The Cubs are bad. That should be a good thing, right?
It wouldn't be uncommon for Cubs fans to take some credit for the Brewers' successful attendance showing, even if their presence hasn't produced a significant impact on Milwaukee's top-10 attendance status. Trust us, we checked.
But despite Brewers fans happily embracing a down season for Chicago, it doesn't help at the ticket office that the Cubs have been a non-factor in the National League Central standings this year. In six games against Chicago at American Family Field, the Brewers have drawn an average of 34,450 fans — among the best crowds of the season, but not the boon they've been in other years.
In 2019, a year when Chicago was a winning ballclub (though not a playoff team), Cubs games brought in 40,377 fans per contest.
Are the Brewers just not as fun as before?
The Atlanta Braves saw skyrocketing attendance in the early 1990s when the team rose to prominence, then again with the opening of Turner Field in 1997, but also a steady decline in the years that followed, even as the Braves went to the playoffs 11 straight years and 14 out of 15.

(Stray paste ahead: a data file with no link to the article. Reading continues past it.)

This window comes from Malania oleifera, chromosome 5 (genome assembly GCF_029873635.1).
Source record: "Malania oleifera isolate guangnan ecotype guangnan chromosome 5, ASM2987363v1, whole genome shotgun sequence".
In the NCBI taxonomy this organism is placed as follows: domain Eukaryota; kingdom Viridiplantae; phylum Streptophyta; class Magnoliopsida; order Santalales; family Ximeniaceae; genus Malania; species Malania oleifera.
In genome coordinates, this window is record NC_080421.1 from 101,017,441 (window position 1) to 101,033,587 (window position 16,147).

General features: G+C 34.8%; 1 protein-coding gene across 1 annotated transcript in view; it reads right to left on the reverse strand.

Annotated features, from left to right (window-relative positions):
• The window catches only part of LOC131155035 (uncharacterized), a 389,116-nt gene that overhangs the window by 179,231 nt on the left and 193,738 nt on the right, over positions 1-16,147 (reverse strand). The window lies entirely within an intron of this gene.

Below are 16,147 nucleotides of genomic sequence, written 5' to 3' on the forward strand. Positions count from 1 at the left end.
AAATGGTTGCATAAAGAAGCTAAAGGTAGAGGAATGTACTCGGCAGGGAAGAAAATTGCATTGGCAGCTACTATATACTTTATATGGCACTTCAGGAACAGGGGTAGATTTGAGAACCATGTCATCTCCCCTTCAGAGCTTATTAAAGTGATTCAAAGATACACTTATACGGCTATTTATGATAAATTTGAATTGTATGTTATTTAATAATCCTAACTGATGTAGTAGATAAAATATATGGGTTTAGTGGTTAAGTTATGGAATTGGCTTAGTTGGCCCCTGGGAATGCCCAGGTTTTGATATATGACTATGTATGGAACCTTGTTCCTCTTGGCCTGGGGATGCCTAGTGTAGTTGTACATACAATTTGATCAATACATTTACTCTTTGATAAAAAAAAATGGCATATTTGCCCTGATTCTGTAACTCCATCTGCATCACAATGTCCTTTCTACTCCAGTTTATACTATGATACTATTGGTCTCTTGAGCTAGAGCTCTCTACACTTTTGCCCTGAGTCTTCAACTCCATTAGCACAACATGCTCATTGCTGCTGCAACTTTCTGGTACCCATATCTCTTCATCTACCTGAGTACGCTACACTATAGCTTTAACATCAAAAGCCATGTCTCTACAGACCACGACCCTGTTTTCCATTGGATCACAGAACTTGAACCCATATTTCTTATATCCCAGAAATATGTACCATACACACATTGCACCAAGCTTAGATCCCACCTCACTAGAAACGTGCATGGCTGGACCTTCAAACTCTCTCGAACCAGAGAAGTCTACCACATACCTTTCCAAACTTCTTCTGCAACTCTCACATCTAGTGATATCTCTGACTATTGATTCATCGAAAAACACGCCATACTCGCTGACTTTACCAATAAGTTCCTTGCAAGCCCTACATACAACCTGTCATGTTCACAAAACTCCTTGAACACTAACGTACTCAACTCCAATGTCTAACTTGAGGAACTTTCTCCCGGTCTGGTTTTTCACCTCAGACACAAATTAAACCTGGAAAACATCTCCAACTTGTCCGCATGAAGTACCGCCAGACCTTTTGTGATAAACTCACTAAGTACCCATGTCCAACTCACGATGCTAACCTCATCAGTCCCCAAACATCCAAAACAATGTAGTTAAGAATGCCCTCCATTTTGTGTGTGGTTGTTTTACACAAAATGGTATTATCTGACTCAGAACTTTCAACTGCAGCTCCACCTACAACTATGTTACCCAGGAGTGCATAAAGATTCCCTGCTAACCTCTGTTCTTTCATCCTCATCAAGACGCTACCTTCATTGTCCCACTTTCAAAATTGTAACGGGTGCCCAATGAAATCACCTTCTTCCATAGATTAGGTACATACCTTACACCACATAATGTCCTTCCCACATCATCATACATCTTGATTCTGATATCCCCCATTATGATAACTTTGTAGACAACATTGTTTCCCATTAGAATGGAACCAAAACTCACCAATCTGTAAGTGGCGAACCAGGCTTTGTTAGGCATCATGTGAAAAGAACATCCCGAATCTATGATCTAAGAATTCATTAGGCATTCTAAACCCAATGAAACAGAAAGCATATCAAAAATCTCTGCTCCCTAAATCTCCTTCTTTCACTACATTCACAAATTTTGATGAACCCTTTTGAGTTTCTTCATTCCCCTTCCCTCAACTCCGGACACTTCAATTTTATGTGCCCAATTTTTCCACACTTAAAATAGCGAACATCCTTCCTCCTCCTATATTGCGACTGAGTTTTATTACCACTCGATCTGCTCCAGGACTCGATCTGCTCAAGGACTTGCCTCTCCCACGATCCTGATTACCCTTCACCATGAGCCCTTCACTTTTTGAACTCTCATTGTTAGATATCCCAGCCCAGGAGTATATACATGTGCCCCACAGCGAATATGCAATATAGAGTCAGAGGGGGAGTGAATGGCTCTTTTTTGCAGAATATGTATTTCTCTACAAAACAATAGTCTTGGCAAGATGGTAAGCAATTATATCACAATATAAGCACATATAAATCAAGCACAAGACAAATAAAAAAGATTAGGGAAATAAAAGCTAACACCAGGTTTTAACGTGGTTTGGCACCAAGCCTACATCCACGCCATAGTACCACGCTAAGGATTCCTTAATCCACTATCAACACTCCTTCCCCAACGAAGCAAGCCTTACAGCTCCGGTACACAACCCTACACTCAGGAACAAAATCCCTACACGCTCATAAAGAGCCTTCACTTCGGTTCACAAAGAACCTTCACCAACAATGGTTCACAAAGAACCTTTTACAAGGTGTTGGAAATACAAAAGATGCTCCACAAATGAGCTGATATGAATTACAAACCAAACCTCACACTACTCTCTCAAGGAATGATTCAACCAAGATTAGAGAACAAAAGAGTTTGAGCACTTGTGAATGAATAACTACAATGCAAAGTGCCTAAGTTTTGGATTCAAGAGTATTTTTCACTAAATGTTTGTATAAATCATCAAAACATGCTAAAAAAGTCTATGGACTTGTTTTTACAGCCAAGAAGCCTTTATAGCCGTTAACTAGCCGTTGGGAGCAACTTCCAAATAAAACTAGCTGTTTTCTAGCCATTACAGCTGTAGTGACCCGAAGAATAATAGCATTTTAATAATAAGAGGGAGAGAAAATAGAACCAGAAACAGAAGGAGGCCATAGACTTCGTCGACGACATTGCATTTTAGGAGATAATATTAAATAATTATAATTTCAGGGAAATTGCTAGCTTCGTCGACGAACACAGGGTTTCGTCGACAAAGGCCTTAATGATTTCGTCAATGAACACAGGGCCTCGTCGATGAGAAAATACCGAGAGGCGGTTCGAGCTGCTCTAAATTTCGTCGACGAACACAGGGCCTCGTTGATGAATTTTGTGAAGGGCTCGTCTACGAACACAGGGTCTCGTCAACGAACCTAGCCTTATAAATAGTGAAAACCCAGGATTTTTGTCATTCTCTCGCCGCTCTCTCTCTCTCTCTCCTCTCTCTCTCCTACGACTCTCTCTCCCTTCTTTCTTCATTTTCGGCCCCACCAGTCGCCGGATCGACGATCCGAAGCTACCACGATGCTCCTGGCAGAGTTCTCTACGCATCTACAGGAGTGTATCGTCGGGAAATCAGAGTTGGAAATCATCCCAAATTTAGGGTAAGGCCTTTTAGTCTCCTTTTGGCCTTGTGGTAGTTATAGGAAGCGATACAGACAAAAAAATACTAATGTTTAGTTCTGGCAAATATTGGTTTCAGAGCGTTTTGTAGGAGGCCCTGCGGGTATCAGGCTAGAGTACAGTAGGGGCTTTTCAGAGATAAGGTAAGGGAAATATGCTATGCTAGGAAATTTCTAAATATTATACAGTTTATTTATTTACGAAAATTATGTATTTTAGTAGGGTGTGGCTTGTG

Have the Brewers started to bore fans with success? Or, is it simply a team that can't inspire the same fervor as past years, particularly because this year's team came in as the odds-on favorite to win the division, and yet the Brewers haven't played well enough to make a playoff berth certain?
"We don’t believe that extended patterns of winning dials back the enthusiasm; we do think it dials up the expectations," Schlesinger said, adding that in past years, such as 2008, simply contending was enough to raise the temperature of Brewers fever in Milwaukee, and that era has passed.